At the hearing on December 5, 2019, the court amended the sentence. The court found that all convictions other than two counts of Aggravated Indecent Assault and one count of Indecent Assault - Forcible Compulsion merged with the four counts of Rape of a Child.5 The court again imposed an aggregate sentence of 32 to 64 years' incarceration.[6] The same day, the court issued an order7 memorializing the amended sentence, and stating that the court had amended the sentence "after Hearing on the Post-Sentence Motion regarding the issue of Merger." Order dated Dec. 5, 2019, 12/9/19, at 1.

Hartnett appealed on December 11, 2019. However, this Court deemed the appeal to be an untimely appeal from the September 27, 2019 sentence, and quashed. See Commonwealth v. Hartnett, No. 1982 MDA 2019 (Pa.Super., 1/13/20) (per curiam order at 1). Hartnett thereafter filed a "Motion to Reinstate Direct Appeal Nunc Pro Tunc/PCRA," on January 16, 2020, asking the trial court to reinstate his direct appeal rights, specifying that the Commonwealth did not oppose the request. The trial court granted relief, and, the next day, Hartnett instituted this appeal.

Before we address the issues on appeal, we address the Commonwealth's suggestion that we should quash this appeal as untimely. It contends that because Hartnett did not file a written post-sentence motion within ten days of the original imposition of sentence on September 27, 2019, the trial court did not have jurisdiction to amend Hartnett's sentence on December 5, 2019, more than 30 days later. See Commonwealth's Br. at 5.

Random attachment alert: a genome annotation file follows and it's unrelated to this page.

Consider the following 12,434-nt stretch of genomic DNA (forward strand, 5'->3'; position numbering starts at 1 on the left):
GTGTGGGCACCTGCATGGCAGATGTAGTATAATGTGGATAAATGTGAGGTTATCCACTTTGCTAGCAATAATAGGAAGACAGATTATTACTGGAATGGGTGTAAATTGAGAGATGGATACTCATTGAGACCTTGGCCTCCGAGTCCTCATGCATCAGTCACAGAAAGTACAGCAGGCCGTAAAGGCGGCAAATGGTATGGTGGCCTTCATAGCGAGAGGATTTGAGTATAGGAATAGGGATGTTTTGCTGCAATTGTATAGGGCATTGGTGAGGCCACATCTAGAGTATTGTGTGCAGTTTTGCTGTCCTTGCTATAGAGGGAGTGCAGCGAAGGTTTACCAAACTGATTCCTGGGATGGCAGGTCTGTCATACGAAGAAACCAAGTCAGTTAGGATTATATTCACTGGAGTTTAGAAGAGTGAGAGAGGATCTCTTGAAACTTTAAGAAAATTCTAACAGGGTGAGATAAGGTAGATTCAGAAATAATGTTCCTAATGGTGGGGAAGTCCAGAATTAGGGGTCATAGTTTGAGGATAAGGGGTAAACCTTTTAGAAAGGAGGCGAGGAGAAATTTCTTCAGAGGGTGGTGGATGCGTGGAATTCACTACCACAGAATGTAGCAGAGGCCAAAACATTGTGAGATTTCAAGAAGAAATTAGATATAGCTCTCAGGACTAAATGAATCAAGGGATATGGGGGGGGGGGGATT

We will not quash. Hartnett sought reinstatement of his direct appeal rights approximately three and a half months after his initial sentencing. Even assuming that the time limitations of the Post Conviction Relief Act ("PCRA")8applied to that petition, the petition was timely and the trial court had power to grant it. See Commonwealth v. Brown, 943 A.2d 264, 268 (Pa. 2008) (holding that where defendant did not file a timely appeal, PCRA time limits run from the expiration of time for seeking such review). As Hartnett filed this appeal one day after the lower court granted him a nunc pro tunc appeal, his appeal was timely.

However, we agree that that the court lacked jurisdiction to amend the sentence on December 5, 2019. A trial court loses jurisdiction to modify a criminal sentence once a party initiates an appeal, or once 30 days have elapsed after sentencing. 42 Pa.C.S.A. § 5505; Commonwealth v. Holmes, 933 A.2d 57, 65 (Pa. 2007). The court can preserve its jurisdiction to modify the sentence beyond the 30-day deadline by vacating the original sentence within 30 days of the original sentencing. Also, the time in which the court may modify a sentencing order increases if a party files a timely post-sentence motion. A post-sentence motion is timely if the movant files a written motion within ten days of the pronouncement of sentence. In such a case, the trial court retains jurisdiction until disposition of the motion. See Pa.R.Crim.P. 720(A)(1), (B)(3), Comment; Pa.R.Crim.P. 721(A)(1), (B)(1), (C). Where the trial court attempts to modify a sentence pursuant to an untimely post-sentence motion more than 30 days after sentencing, its action is a nullity. Commonwealth v. Santone, 757 A.2d 963, 965-66 (Pa.Super. 2000).9

Here, neither party filed a written post-sentence motion following the imposition of sentence on September 27, 2019. Although the court raised the question of merger and, after an initial hearing, treated the parties' agreement that merger was in issue as an oral post-sentence motion, it neither vacated nor amended the September 27, 2019 sentence within 30 days of imposing it. Although a court has the inherent jurisdiction to correct a patent error in an order at any time, the failure to merge convictions for purposes of sentencing "is not a patent or obvious...

To continue reading